Universal Studios Orlando

As a Theme Park Architect, it’s important to keep tabs on how innovation is shaping the future of theme park design. Why? Because Theme Park Architects will be required, as they have in the past, to coordinate and integrate new technology with known building systems to support and bring to fruition new shows and attractions. They are required to manage the integration and coordination of all the design disciplines it takes – often more than a hundred different design disciplines – to create successful and lasting theme park attractions and shows.

A successful Theme Park Architect should not only be distinctly familiar with iconic and nostalgic Guest experiences, and understand what special sauce they have that makes them timeless; but, theme park Architects should also have their hand on the pulse of innovation and an understanding of new technology that is flooding into the themed entertainment and theme park industry. Theme Park Architects, the plethora of engineers they will hire, and the numerous other design disciplines they need to manage will be required to understand how to marry new technology and with the new storylines being created.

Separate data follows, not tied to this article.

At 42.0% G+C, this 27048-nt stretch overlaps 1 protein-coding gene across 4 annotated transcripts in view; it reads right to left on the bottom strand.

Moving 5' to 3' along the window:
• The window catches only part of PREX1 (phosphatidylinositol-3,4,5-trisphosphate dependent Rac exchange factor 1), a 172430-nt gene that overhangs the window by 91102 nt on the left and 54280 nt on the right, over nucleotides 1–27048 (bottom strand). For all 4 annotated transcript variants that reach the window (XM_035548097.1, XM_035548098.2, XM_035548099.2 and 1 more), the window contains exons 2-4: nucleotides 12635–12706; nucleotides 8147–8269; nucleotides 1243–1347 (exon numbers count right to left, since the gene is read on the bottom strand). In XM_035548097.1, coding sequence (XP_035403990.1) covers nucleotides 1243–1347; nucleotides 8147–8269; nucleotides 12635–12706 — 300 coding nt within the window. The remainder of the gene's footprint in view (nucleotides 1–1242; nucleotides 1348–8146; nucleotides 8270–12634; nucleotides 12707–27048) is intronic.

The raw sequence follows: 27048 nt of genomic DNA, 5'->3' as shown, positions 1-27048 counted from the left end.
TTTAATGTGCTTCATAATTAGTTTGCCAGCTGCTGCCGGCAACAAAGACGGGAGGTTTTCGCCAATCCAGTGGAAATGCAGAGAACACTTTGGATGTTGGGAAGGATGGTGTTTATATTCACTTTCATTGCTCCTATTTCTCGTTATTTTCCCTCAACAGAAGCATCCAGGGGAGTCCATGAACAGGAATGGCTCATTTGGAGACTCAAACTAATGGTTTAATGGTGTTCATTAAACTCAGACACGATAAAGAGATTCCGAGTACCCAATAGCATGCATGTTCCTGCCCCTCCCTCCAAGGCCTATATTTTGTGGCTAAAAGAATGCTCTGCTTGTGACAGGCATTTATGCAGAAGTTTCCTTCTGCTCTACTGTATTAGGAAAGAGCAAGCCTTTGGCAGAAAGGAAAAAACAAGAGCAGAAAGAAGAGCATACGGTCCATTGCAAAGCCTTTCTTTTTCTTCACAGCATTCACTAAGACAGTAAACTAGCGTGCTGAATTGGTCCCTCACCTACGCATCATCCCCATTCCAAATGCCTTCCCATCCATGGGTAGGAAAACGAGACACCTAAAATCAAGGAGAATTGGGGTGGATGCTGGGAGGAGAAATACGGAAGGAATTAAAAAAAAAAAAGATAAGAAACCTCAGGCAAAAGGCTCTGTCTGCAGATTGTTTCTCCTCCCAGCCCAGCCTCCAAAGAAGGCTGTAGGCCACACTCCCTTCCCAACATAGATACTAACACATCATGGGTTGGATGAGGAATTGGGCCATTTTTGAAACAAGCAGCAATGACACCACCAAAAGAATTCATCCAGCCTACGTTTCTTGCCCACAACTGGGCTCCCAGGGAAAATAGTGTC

Mr. Nostalgia Meet Mrs. Innovation

So, how do theme park operators, theme park designers and Theme Park Architects balance the mix of nostalgic attractions with new highly technological, innovative attractions? What is the secret recipe of classic vs. new Guest experiences that make for a successful theme park? In my opinion, I would say no one person or company has that answer. If I had the Colonel’s secret eleven ingredient recipe to this question, I would be a very wealthy man.

I’m of the opinion that each theme park and each theme park operator should evaluate this question on a park-by-park basis. I don’t agree what works in one park will easily transfer (cut and paste) into another park. For example, having a classic vs. new attraction mix at the Magic Kingdom isn’t going to work at the Animal Kingdom. Every theme park, regardless of the owner and operator, has its own focus, its own overarching theme that drives the park’s design and storyline, and its own personality that Guests are quite in tune with.

Star Wars: Galaxy’s Edge

This question ultimately gets down to one thing; managing Guest expectations. Guests, for example, that visit Disneyland with their children expect to have the classic attractions they enjoyed when they were children, however, the same parents expect to have new attractions and shows using contemporary IP (intellectual property) their children are enjoying every afternoon on TV or that is playing on a screen in the headrest during a car ride going to the grocery store. 

The secondary point this topic reinforces is successful theme parks are really for the enjoyment for all ages, not just children. Walt Disney said, “Everybody in the world is once a child. We grow up, our personalities change. But in every one of us, something remains from our childhood.”